May 19, 2021

First steps are the hardest

Three years ago this week I took the first steps that, ultimately, led to where I am today. I went to see a GP about a breast lump. I found a lump in breast a little over three years ago whilst trying to get comfortable lying on my front to have a massage. I then ignored it for a while as it didn’t appear to be like the lumps I’d heard about when talking about breast
cancer. It wasn’t a small pea sized lump that was painless, my lump was big and hard and painful and was almost an extension of my rib cage. Anyway, in my friendship group we’d already had one of our friends die from breast cancer, lightening didn’t strike twice so I couldn’t have breast cancer!

These thoughts, and many other seemingly silly thoughts, went around my head for weeks. I pushed it to the back of my mind and carried on oblivious to the invader in my body. Time went on and I felt really tired. I’d had a couple of bruises that I didn’t know how I got. Those 3 things together made me think it was time to get checked out, The GP was reassuring and told me that she could feel the lump and I’d need to see the breast care team under the two week wait protocol (which means cancer is suspected). However, she said I was young and most of the time these lumps are nothing sinister.

This consultation started a long progression of first steps that were scary and hard to take, but take them I did, with as much bravado and humour as I could muster. First steps into the MRU and into the office of Mr D. First steps into the mammography department. First steps back into Mr D’s office to be told I had Invasive Ductal Carcinoma. First steps into the operating theatre to have my breast removed and reconstructed. First steps into the chemotherapy suite. First steps into the radiotherapy suite and, finally, first steps back out of the hospital with an NED (No Evidence of Disease) status and a slightly broken body. It has taken three years to get here. With many surgeries and treatments under my belt, I am finally finding my fitness levels rising and a desire to take on a new challenge. A virtual marathon is my new challenge. I’m terrified at the thought of running 26 miles when the most I’ve ever done is 7miles but I figure, I got through chemo I can get through this, right?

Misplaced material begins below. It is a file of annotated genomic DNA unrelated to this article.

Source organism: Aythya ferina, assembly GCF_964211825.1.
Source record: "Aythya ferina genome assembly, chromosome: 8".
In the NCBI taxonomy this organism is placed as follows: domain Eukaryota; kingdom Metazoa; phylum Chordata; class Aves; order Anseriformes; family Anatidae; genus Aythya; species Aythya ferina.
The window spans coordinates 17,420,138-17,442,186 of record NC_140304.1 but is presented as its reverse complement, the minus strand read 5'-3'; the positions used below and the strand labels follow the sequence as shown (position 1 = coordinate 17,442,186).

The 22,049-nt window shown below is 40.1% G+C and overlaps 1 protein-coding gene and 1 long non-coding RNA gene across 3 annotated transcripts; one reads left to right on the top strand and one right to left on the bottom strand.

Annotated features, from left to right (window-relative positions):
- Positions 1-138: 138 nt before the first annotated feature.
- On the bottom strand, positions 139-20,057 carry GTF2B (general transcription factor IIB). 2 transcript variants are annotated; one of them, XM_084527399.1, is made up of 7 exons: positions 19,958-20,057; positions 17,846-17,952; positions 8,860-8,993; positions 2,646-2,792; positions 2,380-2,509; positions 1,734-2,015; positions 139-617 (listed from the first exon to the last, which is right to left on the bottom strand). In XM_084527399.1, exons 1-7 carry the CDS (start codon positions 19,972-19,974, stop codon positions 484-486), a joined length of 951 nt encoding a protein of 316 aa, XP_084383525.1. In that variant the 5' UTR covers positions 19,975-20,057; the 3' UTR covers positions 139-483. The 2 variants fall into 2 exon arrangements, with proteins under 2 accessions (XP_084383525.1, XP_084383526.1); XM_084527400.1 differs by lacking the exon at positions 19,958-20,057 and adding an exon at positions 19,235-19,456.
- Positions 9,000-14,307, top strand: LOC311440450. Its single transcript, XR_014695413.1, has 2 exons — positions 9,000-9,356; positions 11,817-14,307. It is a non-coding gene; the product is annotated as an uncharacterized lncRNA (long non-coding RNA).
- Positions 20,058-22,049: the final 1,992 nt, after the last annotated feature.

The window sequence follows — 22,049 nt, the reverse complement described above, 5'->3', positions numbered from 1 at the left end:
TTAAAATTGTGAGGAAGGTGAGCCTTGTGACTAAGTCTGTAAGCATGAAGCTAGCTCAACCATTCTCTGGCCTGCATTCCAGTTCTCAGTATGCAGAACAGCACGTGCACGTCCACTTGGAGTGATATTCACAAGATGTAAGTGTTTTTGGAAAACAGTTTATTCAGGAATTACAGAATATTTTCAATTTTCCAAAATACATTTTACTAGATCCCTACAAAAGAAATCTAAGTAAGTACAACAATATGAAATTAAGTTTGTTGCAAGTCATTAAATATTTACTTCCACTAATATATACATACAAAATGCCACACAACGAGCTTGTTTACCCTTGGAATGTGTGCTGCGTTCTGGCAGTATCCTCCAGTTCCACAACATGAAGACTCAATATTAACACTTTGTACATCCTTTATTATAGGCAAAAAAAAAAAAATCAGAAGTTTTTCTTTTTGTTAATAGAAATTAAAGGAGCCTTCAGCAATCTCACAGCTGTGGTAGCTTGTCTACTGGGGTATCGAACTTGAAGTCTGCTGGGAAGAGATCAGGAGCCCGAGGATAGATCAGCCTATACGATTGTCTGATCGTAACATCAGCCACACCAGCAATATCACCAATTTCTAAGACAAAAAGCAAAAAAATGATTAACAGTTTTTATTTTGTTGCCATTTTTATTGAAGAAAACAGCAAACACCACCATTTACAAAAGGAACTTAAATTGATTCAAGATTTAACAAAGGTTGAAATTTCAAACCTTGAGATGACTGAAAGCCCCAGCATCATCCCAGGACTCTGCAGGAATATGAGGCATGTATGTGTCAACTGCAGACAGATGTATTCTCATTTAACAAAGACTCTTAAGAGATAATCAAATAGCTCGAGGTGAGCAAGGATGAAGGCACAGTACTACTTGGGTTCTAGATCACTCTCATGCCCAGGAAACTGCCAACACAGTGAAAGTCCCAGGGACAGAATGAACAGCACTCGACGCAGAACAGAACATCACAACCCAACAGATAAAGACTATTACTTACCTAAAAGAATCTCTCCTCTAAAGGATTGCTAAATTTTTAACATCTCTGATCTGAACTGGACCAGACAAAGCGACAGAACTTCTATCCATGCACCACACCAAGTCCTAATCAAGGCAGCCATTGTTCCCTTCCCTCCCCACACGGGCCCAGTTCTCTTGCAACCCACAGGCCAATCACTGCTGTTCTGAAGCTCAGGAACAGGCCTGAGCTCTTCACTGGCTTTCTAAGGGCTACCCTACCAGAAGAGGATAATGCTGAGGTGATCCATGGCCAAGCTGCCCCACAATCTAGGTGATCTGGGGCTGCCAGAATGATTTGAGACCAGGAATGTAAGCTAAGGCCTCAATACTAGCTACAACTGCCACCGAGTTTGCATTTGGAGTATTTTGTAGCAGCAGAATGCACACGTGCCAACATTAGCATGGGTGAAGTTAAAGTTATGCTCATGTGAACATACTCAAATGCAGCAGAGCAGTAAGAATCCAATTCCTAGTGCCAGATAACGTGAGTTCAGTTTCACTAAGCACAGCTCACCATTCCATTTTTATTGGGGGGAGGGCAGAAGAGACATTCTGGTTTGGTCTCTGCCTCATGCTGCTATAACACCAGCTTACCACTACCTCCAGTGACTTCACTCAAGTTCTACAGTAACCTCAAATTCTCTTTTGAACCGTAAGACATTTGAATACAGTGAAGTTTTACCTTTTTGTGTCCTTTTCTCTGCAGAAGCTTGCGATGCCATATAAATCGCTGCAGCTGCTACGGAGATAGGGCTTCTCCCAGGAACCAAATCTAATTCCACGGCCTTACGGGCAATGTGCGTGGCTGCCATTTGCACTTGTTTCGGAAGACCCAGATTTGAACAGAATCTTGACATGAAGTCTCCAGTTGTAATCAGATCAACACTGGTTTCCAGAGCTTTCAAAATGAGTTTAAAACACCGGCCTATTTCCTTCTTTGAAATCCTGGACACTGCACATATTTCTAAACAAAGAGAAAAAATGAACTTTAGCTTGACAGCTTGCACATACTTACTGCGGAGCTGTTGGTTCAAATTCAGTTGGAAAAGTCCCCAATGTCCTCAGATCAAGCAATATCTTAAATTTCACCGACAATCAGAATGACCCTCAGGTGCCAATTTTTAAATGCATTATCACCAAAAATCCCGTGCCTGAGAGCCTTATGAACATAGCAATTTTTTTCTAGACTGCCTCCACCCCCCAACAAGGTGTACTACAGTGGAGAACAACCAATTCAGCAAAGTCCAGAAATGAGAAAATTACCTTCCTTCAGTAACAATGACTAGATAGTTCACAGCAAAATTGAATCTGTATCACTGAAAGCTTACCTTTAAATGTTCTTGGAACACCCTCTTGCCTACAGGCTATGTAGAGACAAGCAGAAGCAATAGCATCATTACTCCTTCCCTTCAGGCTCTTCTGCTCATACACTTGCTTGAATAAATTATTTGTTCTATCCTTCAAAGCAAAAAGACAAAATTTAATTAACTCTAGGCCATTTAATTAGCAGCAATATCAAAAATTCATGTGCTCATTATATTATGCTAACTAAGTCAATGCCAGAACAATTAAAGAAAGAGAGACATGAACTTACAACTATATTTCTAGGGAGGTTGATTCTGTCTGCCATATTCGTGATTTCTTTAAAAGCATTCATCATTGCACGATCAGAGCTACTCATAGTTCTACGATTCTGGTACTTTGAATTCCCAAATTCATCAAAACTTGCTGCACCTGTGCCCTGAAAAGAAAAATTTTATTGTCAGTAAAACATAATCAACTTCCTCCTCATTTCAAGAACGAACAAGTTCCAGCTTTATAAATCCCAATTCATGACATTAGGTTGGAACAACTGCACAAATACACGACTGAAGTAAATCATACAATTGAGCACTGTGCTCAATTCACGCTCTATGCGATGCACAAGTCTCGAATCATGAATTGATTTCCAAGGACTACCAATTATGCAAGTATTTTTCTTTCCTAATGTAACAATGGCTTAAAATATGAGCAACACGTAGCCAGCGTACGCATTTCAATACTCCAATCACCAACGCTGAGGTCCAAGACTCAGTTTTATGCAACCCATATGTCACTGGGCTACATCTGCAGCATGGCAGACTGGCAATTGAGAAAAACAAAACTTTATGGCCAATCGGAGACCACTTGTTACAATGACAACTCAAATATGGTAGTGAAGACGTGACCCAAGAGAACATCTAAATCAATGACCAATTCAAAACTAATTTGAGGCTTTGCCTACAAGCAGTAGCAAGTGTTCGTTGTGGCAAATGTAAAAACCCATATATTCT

With the new charity taking shape, we are going to need funds to see our mission statement through to support anyone affected by breast cancer in Herefordshire with up to date, clinically guided advice with local information and peer support, so a marathon will kick off the fundraising.

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